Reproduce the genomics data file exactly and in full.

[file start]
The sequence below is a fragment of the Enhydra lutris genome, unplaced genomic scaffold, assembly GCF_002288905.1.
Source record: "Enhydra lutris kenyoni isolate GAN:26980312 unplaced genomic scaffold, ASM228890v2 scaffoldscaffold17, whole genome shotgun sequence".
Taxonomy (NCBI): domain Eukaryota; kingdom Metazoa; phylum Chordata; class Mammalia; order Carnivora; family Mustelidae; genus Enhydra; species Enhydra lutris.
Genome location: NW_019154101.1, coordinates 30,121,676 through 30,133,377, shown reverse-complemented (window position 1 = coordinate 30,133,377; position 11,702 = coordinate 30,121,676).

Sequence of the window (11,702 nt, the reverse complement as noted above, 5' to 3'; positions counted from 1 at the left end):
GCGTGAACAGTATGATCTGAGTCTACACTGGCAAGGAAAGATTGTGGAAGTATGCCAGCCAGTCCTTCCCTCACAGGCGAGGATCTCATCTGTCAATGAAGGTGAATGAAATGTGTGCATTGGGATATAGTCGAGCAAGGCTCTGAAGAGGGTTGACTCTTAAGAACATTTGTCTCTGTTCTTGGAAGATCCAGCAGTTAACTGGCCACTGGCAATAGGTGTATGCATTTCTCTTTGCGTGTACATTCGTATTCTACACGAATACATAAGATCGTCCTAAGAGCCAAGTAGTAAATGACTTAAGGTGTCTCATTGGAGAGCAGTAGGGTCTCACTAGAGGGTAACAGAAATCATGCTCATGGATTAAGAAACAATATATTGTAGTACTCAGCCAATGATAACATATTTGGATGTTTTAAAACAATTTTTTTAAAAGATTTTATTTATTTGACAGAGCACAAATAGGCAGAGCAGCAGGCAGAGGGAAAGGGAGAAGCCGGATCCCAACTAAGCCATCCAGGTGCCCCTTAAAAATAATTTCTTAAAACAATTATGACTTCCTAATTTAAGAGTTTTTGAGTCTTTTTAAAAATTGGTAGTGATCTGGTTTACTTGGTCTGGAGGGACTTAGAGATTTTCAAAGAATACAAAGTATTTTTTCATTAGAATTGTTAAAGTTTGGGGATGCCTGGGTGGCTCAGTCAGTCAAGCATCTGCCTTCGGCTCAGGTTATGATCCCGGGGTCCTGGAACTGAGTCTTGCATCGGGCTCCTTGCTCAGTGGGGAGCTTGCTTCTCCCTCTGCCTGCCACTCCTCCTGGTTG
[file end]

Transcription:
The sequence below is a fragment of the Enhydra lutris genome, unplaced genomic scaffold, assembly GCF_002288905.1.
Source record: "Enhydra lutris kenyoni isolate GAN:26980312 unplaced genomic scaffold, ASM228890v2 scaffoldscaffold17, whole genome shotgun sequence".
Taxonomy (NCBI): domain Eukaryota; kingdom Metazoa; phylum Chordata; class Mammalia; order Carnivora; family Mustelidae; genus Enhydra; species Enhydra lutris.
Genome location: NW_019154101.1, coordinates 30,121,676 through 30,133,377, shown reverse-complemented (window position 1 = coordinate 30,133,377; position 11,702 = coordinate 30,121,676).

Sequence of the window (11,702 nt, the reverse complement as noted above, 5' to 3'; positions counted from 1 at the left end):
GCGTGAACAGTATGATCTGAGTCTACACTGGCAAGGAAAGATTGTGGAAGTATGCCAGCCAGTCCTTCCCTCACAGGCGAGGATCTCATCTGTCAATGAAGGTGAATGAAATGTGTGCATTGGGATATAGTCGAGCAAGGCTCTGAAGAGGGTTGACTCTTAAGAACATTTGTCTCTGTTCTTGGAAGATCCAGCAGTTAACTGGCCACTGGCAATAGGTGTATGCATTTCTCTTTGCGTGTACATTCGTATTCTACACGAATACATAAGATCGTCCTAAGAGCCAAGTAGTAAATGACTTAAGGTGTCTCATTGGAGAGCAGTAGGGTCTCACTAGAGGGTAACAGAAATCATGCTCATGGATTAAGAAACAATATATTGTAGTACTCAGCCAATGATAACATATTTGGATGTTTTAAAACAATTTTTTTAAAAGATTTTATTTATTTGACAGAGCACAAATAGGCAGAGCAGCAGGCAGAGGGAAAGGGAGAAGCCGGATCCCAACTAAGCCATCCAGGTGCCCCTTAAAAATAATTTCTTAAAACAATTATGACTTCCTAATTTAAGAGTTTTTGAGTCTTTTTAAAAATTGGTAGTGATCTGGTTTACTTGGTCTGGAGGGACTTAGAGATTTTCAAAGAATACAAAGTATTTTTTCATTAGAATTGTTAAAGTTTGGGGATGCCTGGGTGGCTCAGTCAGTCAAGCATCTGCCTTCGGCTCAGGTTATGATCCCGGGGTCCTGGAACTGAGTCTTGCATCGGGCTCCTTGCTCAGTGGGGAGCTTGCTTCTCCCTCTGCCTGCCACTCCTCCTGGTTG